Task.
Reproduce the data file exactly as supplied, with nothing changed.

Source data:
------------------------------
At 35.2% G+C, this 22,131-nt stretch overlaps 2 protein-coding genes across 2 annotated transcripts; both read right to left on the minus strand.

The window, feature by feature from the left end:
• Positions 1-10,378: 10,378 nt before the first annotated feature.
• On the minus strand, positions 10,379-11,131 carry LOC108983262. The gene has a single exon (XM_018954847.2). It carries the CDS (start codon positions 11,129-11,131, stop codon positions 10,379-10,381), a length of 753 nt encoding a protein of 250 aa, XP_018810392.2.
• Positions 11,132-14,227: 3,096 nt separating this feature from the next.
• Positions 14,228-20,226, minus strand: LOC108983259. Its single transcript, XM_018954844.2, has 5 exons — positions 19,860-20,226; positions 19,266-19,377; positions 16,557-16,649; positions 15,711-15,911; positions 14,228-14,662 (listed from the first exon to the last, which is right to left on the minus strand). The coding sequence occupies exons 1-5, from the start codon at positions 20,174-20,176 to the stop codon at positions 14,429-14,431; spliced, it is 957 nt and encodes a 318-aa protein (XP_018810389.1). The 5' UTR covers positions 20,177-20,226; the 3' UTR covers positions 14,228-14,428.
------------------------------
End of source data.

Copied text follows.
At 35.2% G+C, this 22,131-nt stretch overlaps 2 protein-coding genes across 2 annotated transcripts; both read right to left on the minus strand.

The window, feature by feature from the left end:
• Positions 1-10,378: 10,378 nt before the first annotated feature.
• On the minus strand, positions 10,379-11,131 carry LOC108983262. The gene has a single exon (XM_018954847.2). It carries the CDS (start codon positions 11,129-11,131, stop codon positions 10,379-10,381), a length of 753 nt encoding a protein of 250 aa, XP_018810392.2.
• Positions 11,132-14,227: 3,096 nt separating this feature from the next.
• Positions 14,228-20,226, minus strand: LOC108983259. Its single transcript, XM_018954844.2, has 5 exons — positions 19,860-20,226; positions 19,266-19,377; positions 16,557-16,649; positions 15,711-15,911; positions 14,228-14,662 (listed from the first exon to the last, which is right to left on the minus strand). The coding sequence occupies exons 1-5, from the start codon at positions 20,174-20,176 to the stop codon at positions 14,429-14,431; spliced, it is 957 nt and encodes a 318-aa protein (XP_018810389.1). The 5' UTR covers positions 20,177-20,226; the 3' UTR covers positions 14,228-14,428.